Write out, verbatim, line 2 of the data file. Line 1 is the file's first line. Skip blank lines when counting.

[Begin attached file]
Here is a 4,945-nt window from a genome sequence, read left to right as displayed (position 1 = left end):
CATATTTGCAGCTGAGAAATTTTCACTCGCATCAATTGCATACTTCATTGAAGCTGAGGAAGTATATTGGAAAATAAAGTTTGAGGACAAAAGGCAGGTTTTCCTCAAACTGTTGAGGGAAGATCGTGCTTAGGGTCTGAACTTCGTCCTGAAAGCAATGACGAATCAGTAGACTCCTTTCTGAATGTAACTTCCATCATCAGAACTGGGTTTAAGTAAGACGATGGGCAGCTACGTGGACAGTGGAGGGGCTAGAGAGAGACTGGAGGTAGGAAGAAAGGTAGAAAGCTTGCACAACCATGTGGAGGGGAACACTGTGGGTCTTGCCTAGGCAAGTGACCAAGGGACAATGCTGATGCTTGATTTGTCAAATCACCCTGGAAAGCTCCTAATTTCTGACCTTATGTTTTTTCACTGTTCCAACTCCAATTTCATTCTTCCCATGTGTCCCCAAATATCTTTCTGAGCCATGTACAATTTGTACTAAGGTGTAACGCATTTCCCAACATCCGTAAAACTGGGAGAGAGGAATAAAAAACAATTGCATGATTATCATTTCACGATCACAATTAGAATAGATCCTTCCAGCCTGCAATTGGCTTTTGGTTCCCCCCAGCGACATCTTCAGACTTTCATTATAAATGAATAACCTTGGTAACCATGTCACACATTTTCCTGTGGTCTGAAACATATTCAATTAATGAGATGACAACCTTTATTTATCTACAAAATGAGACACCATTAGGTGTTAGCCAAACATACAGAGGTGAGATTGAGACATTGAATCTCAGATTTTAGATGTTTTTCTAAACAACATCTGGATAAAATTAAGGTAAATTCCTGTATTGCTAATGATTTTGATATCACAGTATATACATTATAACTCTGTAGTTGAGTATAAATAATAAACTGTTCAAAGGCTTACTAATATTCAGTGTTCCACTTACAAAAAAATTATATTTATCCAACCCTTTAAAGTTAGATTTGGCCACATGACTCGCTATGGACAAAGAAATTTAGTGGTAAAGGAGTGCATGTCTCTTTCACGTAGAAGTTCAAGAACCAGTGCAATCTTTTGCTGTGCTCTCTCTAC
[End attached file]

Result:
CATATTTGCAGCTGAGAAATTTTCACTCGCATCAATTGCATACTTCATTGAAGCTGAGGAAGTATATTGGAAAATAAAGTTTGAGGACAAAAGGCAGGTTTTCCTCAAACTGTTGAGGGAAGATCGTGCTTAGGGTCTGAACTTCGTCCTGAAAGCAATGACGAATCAGTAGACTCCTTTCTGAATGTAACTTCCATCATCAGAACTGGGTTTAAGTAAGACGATGGGCAGCTACGTGGACAGTGGAGGGGCTAGAGAGAGACTGGAGGTAGGAAGAAAGGTAGAAAGCTTGCACAACCATGTGGAGGGGAACACTGTGGGTCTTGCCTAGGCAAGTGACCAAGGGACAATGCTGATGCTTGATTTGTCAAATCACCCTGGAAAGCTCCTAATTTCTGACCTTATGTTTTTTCACTGTTCCAACTCCAATTTCATTCTTCCCATGTGTCCCCAAATATCTTTCTGAGCCATGTACAATTTGTACTAAGGTGTAACGCATTTCCCAACATCCGTAAAACTGGGAGAGAGGAATAAAAAACAATTGCATGATTATCATTTCACGATCACAATTAGAATAGATCCTTCCAGCCTGCAATTGGCTTTTGGTTCCCCCCAGCGACATCTTCAGACTTTCATTATAAATGAATAACCTTGGTAACCATGTCACACATTTTCCTGTGGTCTGAAACATATTCAATTAATGAGATGACAACCTTTATTTATCTACAAAATGAGACACCATTAGGTGTTAGCCAAACATACAGAGGTGAGATTGAGACATTGAATCTCAGATTTTAGATGTTTTTCTAAACAACATCTGGATAAAATTAAGGTAAATTCCTGTATTGCTAATGATTTTGATATCACAGTATATACATTATAACTCTGTAGTTGAGTATAAATAATAAACTGTTCAAAGGCTTACTAATATTCAGTGTTCCACTTACAAAAAAATTATATTTATCCAACCCTTTAAAGTTAGATTTGGCCACATGACTCGCTATGGACAAAGAAATTTAGTGGTAAAGGAGTGCATGTCTCTTTCACGTAGAAGTTCAAGAACCAGTGCAATCTTTTGCTGTGCTCTCTCTAC